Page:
Keila Szpaller, Daily Montanan
Attorney General Austin Knudsen is facing 41 counts of professional misconduct with a special counsel alleging he defied and repeatedly sought to undermine the Montana Supreme Court, contrary to his ethical obligations as a lawyer and to the detriment of justice.
“Knudsen and lawyers under his supervision routinely and frequently undermined public confidence in the fairness and impartiality of our system of justice by attempting to evade the authority of the Montana Supreme Court and assaulting the integrity of the judiciary and the individual Justices who were duly elected by Montana citizens to make decisions,” said the complaint, filed by Special Counsel Timothy Strauch for the Office of Disciplinary Counsel.
“Because of this misconduct, the public may be led to question whether the judicial system itself is worthy of respect.”
Appointed by the Montana Supreme Court, Strauch filed the complaint Tuesday, requesting a formal hearing before a disciplinary panel. The complaint requests Knudsen be ordered to respond within 21 days.
Knudsen, a Republican who took office in 2021, could not immediately be reached for comment Wednesday, but his office told Lee Enterprises late Tuesday the complaint was “meritless.”
“The Attorney General looks forward to filing his response with the commission,” spokesperson Emilee Cantrell said in an email to Lee Enterprises late Tuesday. “The allegations are meritless and stem from a legitimate dispute between two branches of government. No one should be persecuted for holding a different opinion than those in power.”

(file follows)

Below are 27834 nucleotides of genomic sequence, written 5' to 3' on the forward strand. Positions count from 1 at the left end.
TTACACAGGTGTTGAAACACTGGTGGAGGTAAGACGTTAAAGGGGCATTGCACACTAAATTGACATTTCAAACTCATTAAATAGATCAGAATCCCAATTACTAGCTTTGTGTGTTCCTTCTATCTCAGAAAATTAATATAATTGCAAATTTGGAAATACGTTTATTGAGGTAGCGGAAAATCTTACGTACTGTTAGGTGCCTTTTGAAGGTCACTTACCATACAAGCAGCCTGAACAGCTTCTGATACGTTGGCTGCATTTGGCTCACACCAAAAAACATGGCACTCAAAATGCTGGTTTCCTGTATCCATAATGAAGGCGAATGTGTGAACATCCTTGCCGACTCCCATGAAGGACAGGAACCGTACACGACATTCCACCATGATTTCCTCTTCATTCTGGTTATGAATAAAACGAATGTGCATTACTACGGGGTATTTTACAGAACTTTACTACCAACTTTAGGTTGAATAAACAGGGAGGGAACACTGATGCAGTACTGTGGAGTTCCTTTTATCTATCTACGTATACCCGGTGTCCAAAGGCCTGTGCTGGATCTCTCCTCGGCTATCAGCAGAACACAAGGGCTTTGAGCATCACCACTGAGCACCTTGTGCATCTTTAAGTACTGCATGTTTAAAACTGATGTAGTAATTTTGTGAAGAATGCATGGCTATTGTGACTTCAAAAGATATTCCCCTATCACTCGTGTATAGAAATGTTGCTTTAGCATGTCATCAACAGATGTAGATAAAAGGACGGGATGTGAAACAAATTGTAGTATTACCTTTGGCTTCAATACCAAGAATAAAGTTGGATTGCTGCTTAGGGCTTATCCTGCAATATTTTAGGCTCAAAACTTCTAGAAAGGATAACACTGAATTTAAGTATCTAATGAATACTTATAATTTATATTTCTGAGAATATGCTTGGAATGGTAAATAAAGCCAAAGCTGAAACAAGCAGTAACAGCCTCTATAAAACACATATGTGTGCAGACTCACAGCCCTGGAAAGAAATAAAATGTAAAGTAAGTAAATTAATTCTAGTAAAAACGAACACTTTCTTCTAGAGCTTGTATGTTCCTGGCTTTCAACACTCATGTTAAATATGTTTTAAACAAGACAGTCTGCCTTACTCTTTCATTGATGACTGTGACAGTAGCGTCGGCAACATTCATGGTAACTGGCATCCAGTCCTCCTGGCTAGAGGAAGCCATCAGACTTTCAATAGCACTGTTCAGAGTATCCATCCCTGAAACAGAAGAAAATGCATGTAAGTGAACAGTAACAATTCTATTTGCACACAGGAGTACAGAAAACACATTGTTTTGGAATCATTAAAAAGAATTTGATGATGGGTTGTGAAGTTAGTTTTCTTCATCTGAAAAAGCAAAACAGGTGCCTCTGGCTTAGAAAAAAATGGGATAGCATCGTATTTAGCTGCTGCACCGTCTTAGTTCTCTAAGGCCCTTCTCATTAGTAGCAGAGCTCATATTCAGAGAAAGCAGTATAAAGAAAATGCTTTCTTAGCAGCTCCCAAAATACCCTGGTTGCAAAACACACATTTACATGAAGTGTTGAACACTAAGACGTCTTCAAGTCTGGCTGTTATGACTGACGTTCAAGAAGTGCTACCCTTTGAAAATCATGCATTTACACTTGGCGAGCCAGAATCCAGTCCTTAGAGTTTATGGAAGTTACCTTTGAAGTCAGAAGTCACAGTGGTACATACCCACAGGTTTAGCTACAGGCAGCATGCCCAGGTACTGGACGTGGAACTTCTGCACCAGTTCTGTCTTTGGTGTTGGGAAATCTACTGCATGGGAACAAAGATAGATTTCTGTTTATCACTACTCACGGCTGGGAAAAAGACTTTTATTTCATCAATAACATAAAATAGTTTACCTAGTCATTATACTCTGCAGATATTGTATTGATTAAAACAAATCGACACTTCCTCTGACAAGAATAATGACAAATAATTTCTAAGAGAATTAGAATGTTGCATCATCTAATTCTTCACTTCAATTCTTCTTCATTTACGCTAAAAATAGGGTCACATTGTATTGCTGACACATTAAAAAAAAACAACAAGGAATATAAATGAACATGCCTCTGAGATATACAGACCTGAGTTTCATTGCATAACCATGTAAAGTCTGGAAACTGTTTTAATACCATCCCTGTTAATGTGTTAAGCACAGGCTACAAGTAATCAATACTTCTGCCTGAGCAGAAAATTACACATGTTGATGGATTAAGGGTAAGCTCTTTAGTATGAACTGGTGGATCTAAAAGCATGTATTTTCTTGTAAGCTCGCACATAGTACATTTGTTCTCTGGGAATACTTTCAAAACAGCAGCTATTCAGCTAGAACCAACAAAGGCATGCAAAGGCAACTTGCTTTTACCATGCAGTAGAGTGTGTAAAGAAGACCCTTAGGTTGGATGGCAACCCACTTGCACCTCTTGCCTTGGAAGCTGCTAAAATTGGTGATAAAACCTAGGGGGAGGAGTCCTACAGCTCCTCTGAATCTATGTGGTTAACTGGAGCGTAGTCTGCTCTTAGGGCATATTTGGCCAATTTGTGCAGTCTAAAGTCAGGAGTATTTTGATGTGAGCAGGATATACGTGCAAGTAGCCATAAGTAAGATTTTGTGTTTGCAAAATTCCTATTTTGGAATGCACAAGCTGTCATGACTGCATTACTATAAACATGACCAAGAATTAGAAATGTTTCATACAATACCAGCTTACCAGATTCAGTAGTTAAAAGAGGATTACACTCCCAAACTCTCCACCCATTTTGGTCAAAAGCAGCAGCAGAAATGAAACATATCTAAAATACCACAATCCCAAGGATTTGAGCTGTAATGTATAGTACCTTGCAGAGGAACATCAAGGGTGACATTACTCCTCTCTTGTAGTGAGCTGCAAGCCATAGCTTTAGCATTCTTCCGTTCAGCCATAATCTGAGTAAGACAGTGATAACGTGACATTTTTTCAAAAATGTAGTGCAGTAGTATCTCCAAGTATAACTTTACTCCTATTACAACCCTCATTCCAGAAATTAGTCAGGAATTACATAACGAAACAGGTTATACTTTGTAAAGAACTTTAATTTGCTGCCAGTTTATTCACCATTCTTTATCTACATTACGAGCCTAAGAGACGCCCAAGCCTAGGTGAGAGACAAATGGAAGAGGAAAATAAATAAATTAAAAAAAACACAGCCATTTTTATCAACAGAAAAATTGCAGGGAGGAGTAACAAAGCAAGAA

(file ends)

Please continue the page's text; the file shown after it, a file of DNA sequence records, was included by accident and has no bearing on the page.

The Office of Disciplinary Counsel is established by the Montana Supreme Court. Its responsibilities include investigating and prosecuting grievances against lawyers including misconduct allegations.
Strauch, with the Strauch Law Firm in Missoula, could not be reached for comment Wednesday. The bio posted on his law firm’s website notes he was appointed as the first disciplinary counsel for the Office of Disciplinary Counsel.
The allegations in the complaint stem from a fight among government branches that erupted in 2021 over the power of the judiciary and statements Knudsen or lawyers working under his supervision made about the court and justices.
The complaint references two proceedings. One challenged the constitutionality of SB 140, which did away with the judicial nominating commission and cleared a path for the governor to appoint judges directly, and the other stemmed from a legislative probe into the judicial system that Knudsen sought to enforce.
The complaint cites numerous statements made by the Attorney General’s Office it alleges inappropriately smeared the Montana Supreme Court, and it also notes Knudsen failed to promptly return records in direct defiance of a court order.
This story will be updated.
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